Cell Migration and Cell-Cell Communication in the Immune System

I obtained my MD and a PhD in cardiovascular physiology at the University of Munich in Germany, where I also began clinical training in pediatric surgery, before my interest in the pathophysiology of inflammation motivated me to interrupt my training and engage in experimental research on neutrophil migration.

In 2007 I joined the faculty of the Center for Immunology and Inflammatory Diseases and the Division of Rheumatology, Allergy, and Immunology at Massachusetts General Hospital, where I am now an Associate Professor in Medicine at Harvard Medical School.

Since then, I have set up a fully independently funded research laboratory developing and using cutting-edge in vivo imaging approaches to study cell migration and cellular communication in the immune system.

All individual as well as coordinated cellular functions are influenced by a multitude of extrinsic factors, including the spatial distribution of cells in tissues, their activation state, and their native interaction within the tissue architecture, none of which can be fully replicated experimentally outside living organisms.

My work is focused on understanding how tissue environments control cellular behavior as well as the mechanisms by which cells communicate with each other in vivo in ways that cannot be recapitulated in the culture dish.

Specifically, my lab uses advanced intravital microscopy techniques to investigate the migration of immune cells between and within tissues, their physical interactions with each other and their tissue environment, and how they integrate the various signal inputs they receive during immune surveillance and response.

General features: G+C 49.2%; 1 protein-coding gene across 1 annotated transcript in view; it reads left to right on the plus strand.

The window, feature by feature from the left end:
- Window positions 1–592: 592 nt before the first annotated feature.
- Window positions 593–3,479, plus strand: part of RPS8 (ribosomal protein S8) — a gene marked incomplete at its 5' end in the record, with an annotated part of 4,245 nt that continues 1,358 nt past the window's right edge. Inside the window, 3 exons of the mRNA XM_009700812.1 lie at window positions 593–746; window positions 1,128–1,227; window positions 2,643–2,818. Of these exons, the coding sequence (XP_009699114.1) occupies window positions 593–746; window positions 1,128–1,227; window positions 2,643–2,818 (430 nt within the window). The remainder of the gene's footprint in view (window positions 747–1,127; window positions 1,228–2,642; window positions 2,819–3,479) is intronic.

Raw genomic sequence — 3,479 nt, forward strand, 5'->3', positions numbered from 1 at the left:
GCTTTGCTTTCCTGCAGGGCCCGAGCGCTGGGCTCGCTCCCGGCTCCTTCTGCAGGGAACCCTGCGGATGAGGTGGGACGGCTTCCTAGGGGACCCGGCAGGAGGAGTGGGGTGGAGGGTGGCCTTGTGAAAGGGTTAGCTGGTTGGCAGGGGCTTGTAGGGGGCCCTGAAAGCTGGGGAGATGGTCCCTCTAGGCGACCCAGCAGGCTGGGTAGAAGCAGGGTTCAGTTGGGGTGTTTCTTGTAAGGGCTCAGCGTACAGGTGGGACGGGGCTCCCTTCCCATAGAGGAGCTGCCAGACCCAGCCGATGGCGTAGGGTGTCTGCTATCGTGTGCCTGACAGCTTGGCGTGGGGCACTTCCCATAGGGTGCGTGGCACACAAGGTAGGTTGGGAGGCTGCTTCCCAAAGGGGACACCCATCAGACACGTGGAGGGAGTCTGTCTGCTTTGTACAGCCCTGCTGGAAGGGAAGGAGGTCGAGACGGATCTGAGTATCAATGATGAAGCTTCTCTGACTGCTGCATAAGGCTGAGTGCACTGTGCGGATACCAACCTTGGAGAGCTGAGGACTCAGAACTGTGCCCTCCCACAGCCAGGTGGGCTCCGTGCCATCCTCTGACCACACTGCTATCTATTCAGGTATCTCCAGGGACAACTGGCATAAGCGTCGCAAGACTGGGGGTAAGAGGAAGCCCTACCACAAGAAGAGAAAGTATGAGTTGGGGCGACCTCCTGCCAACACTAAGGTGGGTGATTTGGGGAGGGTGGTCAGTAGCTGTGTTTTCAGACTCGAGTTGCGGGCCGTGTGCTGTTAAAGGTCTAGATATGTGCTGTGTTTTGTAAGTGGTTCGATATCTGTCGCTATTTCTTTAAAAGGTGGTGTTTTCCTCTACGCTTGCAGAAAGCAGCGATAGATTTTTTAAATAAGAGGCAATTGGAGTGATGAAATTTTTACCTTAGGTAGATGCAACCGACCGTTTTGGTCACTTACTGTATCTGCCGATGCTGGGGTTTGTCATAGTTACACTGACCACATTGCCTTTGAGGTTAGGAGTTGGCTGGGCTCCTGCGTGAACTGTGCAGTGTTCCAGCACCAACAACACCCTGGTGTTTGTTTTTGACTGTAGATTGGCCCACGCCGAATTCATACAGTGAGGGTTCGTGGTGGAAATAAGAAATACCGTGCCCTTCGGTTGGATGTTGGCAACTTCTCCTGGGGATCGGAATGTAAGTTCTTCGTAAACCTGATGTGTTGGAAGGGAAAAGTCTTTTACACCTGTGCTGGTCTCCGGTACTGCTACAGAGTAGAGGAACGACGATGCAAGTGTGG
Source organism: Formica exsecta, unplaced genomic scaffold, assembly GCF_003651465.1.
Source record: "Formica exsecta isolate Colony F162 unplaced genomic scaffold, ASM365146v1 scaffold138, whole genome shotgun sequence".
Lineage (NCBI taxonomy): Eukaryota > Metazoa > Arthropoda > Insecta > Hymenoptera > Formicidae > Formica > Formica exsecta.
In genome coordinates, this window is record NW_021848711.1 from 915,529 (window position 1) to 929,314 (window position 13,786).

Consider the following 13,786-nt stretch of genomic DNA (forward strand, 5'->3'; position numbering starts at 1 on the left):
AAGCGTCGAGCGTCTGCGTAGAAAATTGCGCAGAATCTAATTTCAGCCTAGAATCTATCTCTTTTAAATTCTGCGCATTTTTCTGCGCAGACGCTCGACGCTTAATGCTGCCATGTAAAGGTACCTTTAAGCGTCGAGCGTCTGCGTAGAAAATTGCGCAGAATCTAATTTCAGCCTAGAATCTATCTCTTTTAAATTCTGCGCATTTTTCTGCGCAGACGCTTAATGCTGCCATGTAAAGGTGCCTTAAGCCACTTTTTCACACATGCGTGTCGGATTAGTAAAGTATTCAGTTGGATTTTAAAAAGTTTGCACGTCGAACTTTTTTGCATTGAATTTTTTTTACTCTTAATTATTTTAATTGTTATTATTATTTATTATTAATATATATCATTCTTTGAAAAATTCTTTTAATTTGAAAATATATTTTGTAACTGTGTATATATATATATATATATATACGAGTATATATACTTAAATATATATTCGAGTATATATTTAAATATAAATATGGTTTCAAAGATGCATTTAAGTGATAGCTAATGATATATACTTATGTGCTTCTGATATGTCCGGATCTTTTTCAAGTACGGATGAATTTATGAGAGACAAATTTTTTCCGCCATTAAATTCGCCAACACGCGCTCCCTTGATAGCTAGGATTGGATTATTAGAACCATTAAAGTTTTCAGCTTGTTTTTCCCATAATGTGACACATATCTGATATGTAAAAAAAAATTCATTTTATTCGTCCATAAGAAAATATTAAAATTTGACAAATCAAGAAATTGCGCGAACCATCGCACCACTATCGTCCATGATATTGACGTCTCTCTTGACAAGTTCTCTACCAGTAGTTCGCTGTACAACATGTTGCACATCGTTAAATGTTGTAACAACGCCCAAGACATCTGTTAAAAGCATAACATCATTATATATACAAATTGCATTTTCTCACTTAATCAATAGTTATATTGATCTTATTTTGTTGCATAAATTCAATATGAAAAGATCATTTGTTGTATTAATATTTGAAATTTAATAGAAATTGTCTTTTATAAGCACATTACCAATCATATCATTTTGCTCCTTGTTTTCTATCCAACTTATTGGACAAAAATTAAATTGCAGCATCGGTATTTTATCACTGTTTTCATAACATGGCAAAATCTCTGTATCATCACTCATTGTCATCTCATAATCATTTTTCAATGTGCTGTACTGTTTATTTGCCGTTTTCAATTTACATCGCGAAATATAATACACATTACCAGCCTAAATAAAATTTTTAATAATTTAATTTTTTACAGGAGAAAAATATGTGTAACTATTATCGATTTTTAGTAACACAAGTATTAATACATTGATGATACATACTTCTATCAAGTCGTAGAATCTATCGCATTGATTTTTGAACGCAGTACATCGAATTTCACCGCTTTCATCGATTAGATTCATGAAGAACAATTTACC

The primary goal of my research is to understand how the functions of T lymphocytes are regulated in vivo, which will allow us to develop better therapeutic strategies intended to either enhance or to dampen immunological functions in the context of diseases whose pathogenesis involves the immune system, such as cancer, chronic infections, or autoimmune diseases.

Recently, a second theme has emerged from our work, namely to examine how HIV, a virus that infects immune cells, exploits the very same cell biological mechanisms that immune cells use to communicate with other in order to spread from cell to cell and generate a chronic, systemic infection.

About the MGH Research Scholars

The MGH Research Scholars Program was established to support early career researchers with innovative yet unproven ideas that have the potential to transform the future of medicine. Funded 100% through philanthropy, this program gives researchers the freedom and flexibility they need to follow the science wherever it leads. Time and time again, history has shown that brilliant scientists who are given free rein to explore new frontiers are the ones who make the greatest, often wholly unexpected, advances.

Learn more about the MGH Research Scholars Program.

Back to Top